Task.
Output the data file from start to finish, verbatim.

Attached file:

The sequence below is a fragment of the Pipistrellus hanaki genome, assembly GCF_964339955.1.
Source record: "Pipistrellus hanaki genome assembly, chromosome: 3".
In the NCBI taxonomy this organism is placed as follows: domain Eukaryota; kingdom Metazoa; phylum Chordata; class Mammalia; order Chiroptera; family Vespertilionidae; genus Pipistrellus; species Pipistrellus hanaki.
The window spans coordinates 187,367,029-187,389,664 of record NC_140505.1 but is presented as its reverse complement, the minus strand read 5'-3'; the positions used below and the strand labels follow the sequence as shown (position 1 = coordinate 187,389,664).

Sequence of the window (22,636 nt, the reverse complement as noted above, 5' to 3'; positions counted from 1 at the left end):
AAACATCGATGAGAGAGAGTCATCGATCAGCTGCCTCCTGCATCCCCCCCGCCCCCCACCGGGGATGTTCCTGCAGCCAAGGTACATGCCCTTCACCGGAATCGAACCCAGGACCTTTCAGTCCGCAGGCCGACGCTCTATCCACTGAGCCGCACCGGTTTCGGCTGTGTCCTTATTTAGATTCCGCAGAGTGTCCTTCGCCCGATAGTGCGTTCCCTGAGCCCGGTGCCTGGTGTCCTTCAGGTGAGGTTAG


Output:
The sequence below is a fragment of the Pipistrellus hanaki genome, assembly GCF_964339955.1.
Source record: "Pipistrellus hanaki genome assembly, chromosome: 3".
In the NCBI taxonomy this organism is placed as follows: domain Eukaryota; kingdom Metazoa; phylum Chordata; class Mammalia; order Chiroptera; family Vespertilionidae; genus Pipistrellus; species Pipistrellus hanaki.
The window spans coordinates 187,367,029-187,389,664 of record NC_140505.1 but is presented as its reverse complement, the minus strand read 5'-3'; the positions used below and the strand labels follow the sequence as shown (position 1 = coordinate 187,389,664).

Sequence of the window (22,636 nt, the reverse complement as noted above, 5' to 3'; positions counted from 1 at the left end):
AAACATCGATGAGAGAGAGTCATCGATCAGCTGCCTCCTGCATCCCCCCCGCCCCCCACCGGGGATGTTCCTGCAGCCAAGGTACATGCCCTTCACCGGAATCGAACCCAGGACCTTTCAGTCCGCAGGCCGACGCTCTATCCACTGAGCCGCACCGGTTTCGGCTGTGTCCTTATTTAGATTCCGCAGAGTGTCCTTCGCCCGATAGTGCGTTCCCTGAGCCCGGTGCCTGGTGTCCTTCAGGTGAGGTTAG